For more than 25 years, the US has been hell-bent on overthrowing the Bolivarian Revolution. Unable to see its surrogates succeed at the polls or trigger an outright coup, Washington settled on a weapon of choice: economic sanctions.

In our recently released publication, A War Without Bombs: The Social, Political and Economic Impact of Sanctions Against Venezuela, we offer an in-depth analysis of Washington’s sanctions program, its deadly consequences as well as grassroots resistance efforts. You can download it here.

A wide-reaching blockade

In 2015, then-US President Barack Obama declared Venezuela an “unusual and extraordinary threat” to US national security, setting (dubious and absurd) legal grounds for the imposition of economic coercive measures.

Beginning in 2017, the Trump administration thought it could finally remove the Maduro government. It launched wave after wave of sanctions, barring Venezuela from financial markets, blacklisting high-ranking officials and targetting virtually all sectors of the Venezuelan economy, especially the oil industry.

This infographic details the sectors targeted by the US blockade and the impact on the Venezuelan population.

A noose on the oil industry

In an attempt to strangle Venezuela’s main source of foreign income, the US Treasury Department levied financial sanctions (2017), an oil embargo (2019), secondary sanctions (2020) and a raft of other measures against the country’s oil industry.

The measures sent crude output tumbling from nearly two million barrels per day (bpd) all the way down to decades-lows around 350,000 bpd in mid-2020. State oil company PDVSA has since managed to recover production but has yet to break the one million bpd threshold. Estimates of yearly losses of oil revenue vary between $15 and $30 billion.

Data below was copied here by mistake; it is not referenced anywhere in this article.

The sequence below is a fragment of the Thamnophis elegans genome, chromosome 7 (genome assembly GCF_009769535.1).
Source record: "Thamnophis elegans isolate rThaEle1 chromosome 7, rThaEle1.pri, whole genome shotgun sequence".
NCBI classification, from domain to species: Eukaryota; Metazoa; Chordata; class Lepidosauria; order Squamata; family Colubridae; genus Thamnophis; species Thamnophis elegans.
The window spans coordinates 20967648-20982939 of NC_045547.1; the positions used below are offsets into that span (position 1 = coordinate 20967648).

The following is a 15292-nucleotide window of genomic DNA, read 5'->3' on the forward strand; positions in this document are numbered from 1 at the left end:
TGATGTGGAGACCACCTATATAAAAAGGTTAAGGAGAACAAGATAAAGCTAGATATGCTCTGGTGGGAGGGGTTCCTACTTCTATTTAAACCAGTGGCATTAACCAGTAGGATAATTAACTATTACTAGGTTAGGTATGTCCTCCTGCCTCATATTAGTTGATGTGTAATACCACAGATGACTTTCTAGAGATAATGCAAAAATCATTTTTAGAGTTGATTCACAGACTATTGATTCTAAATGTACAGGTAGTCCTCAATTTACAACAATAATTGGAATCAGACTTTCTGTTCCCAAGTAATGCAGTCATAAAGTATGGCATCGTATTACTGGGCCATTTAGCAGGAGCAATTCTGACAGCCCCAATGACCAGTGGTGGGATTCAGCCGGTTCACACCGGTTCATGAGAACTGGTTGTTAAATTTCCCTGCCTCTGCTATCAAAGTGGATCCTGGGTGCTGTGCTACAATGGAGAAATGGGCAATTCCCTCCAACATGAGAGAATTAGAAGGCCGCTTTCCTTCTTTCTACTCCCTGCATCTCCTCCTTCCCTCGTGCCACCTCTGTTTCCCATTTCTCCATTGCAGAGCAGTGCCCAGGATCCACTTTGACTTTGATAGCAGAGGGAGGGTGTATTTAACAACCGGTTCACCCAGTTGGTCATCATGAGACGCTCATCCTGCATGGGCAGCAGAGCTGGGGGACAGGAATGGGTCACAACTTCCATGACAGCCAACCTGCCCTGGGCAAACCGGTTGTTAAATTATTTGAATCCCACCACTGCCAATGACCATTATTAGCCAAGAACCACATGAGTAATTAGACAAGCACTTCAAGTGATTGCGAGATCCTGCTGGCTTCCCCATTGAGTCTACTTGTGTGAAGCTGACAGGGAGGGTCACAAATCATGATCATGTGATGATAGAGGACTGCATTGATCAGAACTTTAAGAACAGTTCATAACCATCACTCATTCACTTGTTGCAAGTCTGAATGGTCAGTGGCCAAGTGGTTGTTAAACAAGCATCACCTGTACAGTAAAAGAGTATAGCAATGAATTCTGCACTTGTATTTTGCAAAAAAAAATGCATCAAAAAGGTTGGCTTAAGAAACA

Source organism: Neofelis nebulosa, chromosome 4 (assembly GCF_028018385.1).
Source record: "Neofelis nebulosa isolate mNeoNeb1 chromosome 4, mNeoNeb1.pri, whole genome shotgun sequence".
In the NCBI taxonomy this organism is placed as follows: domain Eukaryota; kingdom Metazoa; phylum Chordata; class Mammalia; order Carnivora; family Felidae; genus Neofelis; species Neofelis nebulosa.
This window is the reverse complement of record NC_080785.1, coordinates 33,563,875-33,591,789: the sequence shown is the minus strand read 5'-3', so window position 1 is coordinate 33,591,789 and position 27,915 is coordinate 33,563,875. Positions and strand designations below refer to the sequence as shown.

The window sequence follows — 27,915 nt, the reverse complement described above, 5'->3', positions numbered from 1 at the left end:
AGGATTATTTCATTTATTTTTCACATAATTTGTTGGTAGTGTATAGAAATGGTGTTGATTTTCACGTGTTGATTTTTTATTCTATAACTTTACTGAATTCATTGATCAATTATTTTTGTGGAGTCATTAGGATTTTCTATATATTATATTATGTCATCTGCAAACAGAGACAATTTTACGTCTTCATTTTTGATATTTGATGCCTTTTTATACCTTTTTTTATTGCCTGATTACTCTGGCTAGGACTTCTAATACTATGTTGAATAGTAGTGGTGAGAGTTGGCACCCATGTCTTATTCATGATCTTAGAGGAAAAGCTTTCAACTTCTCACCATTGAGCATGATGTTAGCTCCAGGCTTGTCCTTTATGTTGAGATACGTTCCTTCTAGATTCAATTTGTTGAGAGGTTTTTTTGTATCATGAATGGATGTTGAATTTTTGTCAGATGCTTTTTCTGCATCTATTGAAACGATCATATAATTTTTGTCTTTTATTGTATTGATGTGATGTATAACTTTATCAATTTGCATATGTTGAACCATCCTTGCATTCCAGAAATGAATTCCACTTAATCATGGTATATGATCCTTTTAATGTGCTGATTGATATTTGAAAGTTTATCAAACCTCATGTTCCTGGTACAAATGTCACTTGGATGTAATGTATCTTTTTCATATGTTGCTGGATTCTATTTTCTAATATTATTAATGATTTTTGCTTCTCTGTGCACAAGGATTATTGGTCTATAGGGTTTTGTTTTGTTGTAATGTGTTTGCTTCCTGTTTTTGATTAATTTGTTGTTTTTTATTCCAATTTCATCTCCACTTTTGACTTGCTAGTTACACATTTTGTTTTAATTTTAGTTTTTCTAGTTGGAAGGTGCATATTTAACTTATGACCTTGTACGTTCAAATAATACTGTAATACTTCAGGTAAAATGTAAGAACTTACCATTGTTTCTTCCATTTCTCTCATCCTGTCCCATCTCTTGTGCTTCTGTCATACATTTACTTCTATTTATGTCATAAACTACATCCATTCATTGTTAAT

Check out this infographic to find out more about US sanctions against Venezuela’s oil industry. (click to enlarge)

stolen assets

The 2019 self-proclamation of Juan Guaidó’s “interim government” allowed the US and its allies to seize Venezuelan assets abroad. The most high-profile cases involved the UK-held gold reserves, Colombia-based agrochemical producer Monómeros (since returned to the Venezuelan state), and US-based refiner CITGO.

US recognition also meant the Guaidó parallel administration representing Venezuela before US courts. A combination of malpractice, collusion and conflicts of interest has led to a court-ordered auction of CITGO shares to satisfy international arbitration awards that will likely lead to the breakup of the company.

The above image is part of an infographic that breaks down the timeline that led CITGO to the present perilous position and the imminent threats. (click to enlarge)

Deadly consequences

The US sanctions program has had devastating consequences for the Venezuelan people. Former UN Special Rapporteur Alfred de Zayas estimated over 100,000 deaths as a result of sanctions by early 2020. The impact has also been clear in indicators such as undernourishment. At the same time, the US blockade drastically accelerated migration.

The impact of sanctions, as well as their illegal nature under international law, has been repeatedly denounced by multilateral organizations, human rights experts and even Democratic House members.

However, with the media establishment cheering sanctions and whitewashing effects, the Biden administration has shown no desire to undo his predecessor’s “maximum pressure” blockade. Instead, Washington is more inclined to use sanctions as a weapon to blackmail the Venezuelan government and secure licenses for corporations in very favorable terms.

Grassroots Resistance

The economic crisis and US-led sanctions have dealt hard blows to the dynamic and revolutionary Bolivarian grassroots movements. However, far from assuming them as passive victims, many working-class Venezuelans have regrouped into communes and reinvented themselves to move forward and uphold Hugo Chávez’s socialist project.

At Venezuelanalysis, we have been covering communal construction in times of imperialist siege with our Communal Resistance Series.

The ultimate guide on sanctions

Do you want to learn a bit more about sanctions? Watch this Venezuelanalysis production to get a full picture of the impact of Washington’s collective punishment of Venezuelans.

A war without bombs

In September 2023, Venezuelanalysis published A War Without Bombs: The Social, Political and Economic Impact of Sanctions Against Venezuela. It aims to provide readers, internationalists and solidarity activists with the tools to understand (and collectively revert) the devastating impact of the blockade on the people of Venezuela. 

This publication features essays, infographics and interviews with expert analysts to expose the mechanics of sanctions, their impact and the geopolitical implications. It likewise includes testimonies of popular resistance from Bolivarian grassroots organizations. Below you can read the book or download it as a pdf.